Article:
The methods I use are a mixture of traditional methods, media and tools; mathematics are used to establish precise colour mixtures; computers spreadsheets are used to calculate pigment qualities; laboratory syringes are required to accurately measure liquid volumes of paint; a digital balance used to weigh precise additions of powders to the paint. In my optical paintings, I conducted absorption/reflectance experiments and derived equations that enabled me to make improvements in my colour mixing to achieve perfect colour balance. My research has included psychophysical methods developed in the 19c by such luminaries as Fechner and Weber; in colour perception experiments aimed at measuring the precise degree of sensations of colour and brightness. Their laws, in mathematical form, are necessary in the preparation of each painting. Colours are compared through repeated observations in order to determine scales of values that form the basis of accurate colour mixing.

This research led to the invention of the hand-painted holograph. This description reflects the fact that such paintings resemble holographs. A combination of motion parallax and optical subtraction from the moiré effect of the 2 net or metal grid screens in close proximity, generates an illusion of space - that exist virtually in the mind of the perceiver!

Thus art has become a science, a feat of engineering, a mathematical problem, the product of a restless curiosity – and it is these activities that align me with the spirit of the renaissance and the enlightenment. And it is also these activities that have opened up a surrealistic pathway into the universe in which we live - a universe where we are at once both a passenger and vehicle of our world of experience.


These unique works really have to be seen to be believed! No photograph can do them justice; they are optical paintings and to be truly appreciated, rely on the direct-perception of the viewer, thus in the digital age, what I am doing is reasserting the primacy of direct experience of the object.

They are constructed out of 2 net screens, each one painted with the same image but with different colours that are ‘optically’ balanced. By combining the screens, a 2-dimensional image is perceptually transformed into 3-dimensions., creating visual ‘illusionistic’ space which unlike conventional ‘tromp l’oeil’ paintings, exploits other particular properties of the eye and nervous system, in a new way.

When two mesh screens are superimposed, the well known moiré effect occurs; a pulsing shimmering effect that correlates with the movements of the eye and the structure of the mesh. This effect is purely a physical result of the holes being blocked by the front screen layer. This produces an illusion, a kind of enlarged multiplicity of images of successive individual holes in the mesh. The result is not unlike a holograph These works reveal the past in the present, combining both classical and modern approaches, and stand as an original contribution to the history of art, optics and the reconstruction of visual space. By renewing the past by re-presenting and rebuilding it, I create new objects. They are simultaneously both paintings and spatial sculptures made of light.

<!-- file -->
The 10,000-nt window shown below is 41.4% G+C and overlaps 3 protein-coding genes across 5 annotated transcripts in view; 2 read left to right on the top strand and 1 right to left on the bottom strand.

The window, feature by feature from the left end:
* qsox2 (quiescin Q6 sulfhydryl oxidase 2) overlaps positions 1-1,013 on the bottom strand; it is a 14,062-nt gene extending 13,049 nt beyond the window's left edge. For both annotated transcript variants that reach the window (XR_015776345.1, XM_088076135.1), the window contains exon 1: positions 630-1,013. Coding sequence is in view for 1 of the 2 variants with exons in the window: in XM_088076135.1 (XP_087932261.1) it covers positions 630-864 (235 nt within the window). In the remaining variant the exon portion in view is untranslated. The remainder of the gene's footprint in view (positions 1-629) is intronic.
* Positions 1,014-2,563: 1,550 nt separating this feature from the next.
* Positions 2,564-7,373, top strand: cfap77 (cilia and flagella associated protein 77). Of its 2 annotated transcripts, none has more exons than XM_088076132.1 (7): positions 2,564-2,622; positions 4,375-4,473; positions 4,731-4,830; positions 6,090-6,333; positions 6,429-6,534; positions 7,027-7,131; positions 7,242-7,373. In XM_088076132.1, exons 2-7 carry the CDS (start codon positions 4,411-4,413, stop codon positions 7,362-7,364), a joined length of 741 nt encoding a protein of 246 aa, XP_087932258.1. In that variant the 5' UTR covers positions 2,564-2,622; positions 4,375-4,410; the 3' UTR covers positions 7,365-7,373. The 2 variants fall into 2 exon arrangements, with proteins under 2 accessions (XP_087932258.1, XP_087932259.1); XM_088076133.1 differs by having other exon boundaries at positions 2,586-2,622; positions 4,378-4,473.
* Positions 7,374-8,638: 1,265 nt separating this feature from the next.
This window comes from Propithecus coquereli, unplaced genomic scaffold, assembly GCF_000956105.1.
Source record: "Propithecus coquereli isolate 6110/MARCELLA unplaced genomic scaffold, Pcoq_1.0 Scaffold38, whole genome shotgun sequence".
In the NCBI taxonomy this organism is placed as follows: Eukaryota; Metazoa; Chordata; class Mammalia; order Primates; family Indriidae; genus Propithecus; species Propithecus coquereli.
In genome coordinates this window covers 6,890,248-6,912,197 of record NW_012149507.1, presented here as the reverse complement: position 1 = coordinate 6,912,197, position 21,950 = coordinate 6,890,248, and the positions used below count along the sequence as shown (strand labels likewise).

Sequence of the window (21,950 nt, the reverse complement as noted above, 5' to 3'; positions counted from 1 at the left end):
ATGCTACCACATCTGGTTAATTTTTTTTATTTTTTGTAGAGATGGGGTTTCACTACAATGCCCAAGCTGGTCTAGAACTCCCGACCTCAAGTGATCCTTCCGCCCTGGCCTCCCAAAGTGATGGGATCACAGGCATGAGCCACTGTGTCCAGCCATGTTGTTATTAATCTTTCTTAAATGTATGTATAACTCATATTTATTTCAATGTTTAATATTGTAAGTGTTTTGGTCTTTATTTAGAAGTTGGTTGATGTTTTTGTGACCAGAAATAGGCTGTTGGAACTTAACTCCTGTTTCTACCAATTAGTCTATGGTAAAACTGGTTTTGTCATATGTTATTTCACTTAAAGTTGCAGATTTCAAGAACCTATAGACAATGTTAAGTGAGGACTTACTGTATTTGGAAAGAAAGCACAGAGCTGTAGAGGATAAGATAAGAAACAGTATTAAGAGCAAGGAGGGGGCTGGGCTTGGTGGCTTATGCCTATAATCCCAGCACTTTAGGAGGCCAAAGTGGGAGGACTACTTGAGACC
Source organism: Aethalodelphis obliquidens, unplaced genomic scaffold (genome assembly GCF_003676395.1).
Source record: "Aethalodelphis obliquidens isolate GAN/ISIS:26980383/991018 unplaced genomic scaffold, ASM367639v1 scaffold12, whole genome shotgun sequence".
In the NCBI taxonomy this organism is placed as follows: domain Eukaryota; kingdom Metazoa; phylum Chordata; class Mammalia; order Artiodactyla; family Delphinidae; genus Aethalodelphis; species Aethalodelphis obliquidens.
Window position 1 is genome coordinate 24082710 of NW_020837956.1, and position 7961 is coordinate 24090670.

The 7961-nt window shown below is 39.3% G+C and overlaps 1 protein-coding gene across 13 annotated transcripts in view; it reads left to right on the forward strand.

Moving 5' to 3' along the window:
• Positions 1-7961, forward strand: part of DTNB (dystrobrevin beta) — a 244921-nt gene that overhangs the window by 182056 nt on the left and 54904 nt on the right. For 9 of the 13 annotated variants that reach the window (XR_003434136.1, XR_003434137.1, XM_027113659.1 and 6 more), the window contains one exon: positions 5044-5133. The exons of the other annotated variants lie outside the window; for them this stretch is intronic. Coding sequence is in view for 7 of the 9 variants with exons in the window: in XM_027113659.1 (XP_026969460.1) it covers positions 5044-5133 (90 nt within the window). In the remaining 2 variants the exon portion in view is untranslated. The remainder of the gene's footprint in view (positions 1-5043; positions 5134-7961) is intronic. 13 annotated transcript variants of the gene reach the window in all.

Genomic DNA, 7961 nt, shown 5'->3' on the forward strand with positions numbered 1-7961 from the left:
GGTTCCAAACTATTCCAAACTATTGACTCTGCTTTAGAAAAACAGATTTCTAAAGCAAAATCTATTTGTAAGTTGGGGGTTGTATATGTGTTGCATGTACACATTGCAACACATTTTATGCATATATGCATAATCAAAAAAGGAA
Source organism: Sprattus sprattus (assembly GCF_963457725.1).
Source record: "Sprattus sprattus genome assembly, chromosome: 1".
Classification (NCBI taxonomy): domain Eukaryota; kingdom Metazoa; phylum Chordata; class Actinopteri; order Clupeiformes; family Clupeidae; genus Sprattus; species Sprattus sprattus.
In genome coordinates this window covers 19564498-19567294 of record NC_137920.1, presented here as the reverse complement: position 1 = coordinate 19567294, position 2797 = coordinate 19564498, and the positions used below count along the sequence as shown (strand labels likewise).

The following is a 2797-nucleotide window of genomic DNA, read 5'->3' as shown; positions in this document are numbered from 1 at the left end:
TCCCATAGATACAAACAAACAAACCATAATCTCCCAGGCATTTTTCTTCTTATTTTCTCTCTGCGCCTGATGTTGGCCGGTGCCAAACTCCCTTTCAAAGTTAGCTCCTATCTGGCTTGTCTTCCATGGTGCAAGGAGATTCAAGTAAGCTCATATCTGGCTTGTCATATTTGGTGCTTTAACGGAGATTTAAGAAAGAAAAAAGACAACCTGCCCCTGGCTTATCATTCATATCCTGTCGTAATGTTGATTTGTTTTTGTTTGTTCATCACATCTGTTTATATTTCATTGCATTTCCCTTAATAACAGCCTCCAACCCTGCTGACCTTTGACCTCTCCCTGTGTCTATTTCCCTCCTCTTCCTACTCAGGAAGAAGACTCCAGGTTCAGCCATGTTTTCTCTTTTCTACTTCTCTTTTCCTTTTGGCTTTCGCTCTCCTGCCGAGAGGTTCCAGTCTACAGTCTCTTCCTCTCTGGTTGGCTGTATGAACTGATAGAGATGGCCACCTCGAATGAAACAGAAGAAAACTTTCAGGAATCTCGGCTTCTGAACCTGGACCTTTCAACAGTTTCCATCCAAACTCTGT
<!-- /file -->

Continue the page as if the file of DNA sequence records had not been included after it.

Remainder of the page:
In the metal mesh painting of Keanu Reeves, the image is taken from the film The Matrix. As in the film I wanted to allude to the narrative of the questioning of reality and the idea of the simulacrum in which we exist. Mathematically the meaning of a matrix is a system of arrays of columns and rows. But it is also known as a place where something is created or formed. The first meaning of matrix, I refer to the physical structure of the metal mesh that is itself a physical embodiment of the mathematician’s idea of a Matrix; for each mesh possesses regular arrays of intersecting columns and rows.

The painting then, embodies both these two meanings of the word matrix. The painting itself is the place where the image is created. But more importantly, the perceived image is born between the two metal screens and is a result of the optical interaction between the two screens. Thus this particular interaction generates a unique appearance in the eye. But it does this because the eye, the retina and the perceptual apparatus of the brain, possess certain properties. So the matrix, i.e. the place where something is formed, is the complex of not just the physical object (the painting on 2 net screens), but also contains ourselves as perceiving entities. The Matrix, in the final analysis, constitutes the entire universe of what there is! This neatly captures my belief in the idea typified by the philosopher Alfred North Whitehead’s of neutral monism which I paraphrase as – where anything exists as an interconnected part of a single universe, and that we exist as a conscious entity as an element in the matrix of phenomena of both mind and body. And this it has been said is one plausible narrative that the film The Matrix expresses –a world where it is hard specify exactly what is real and what is not!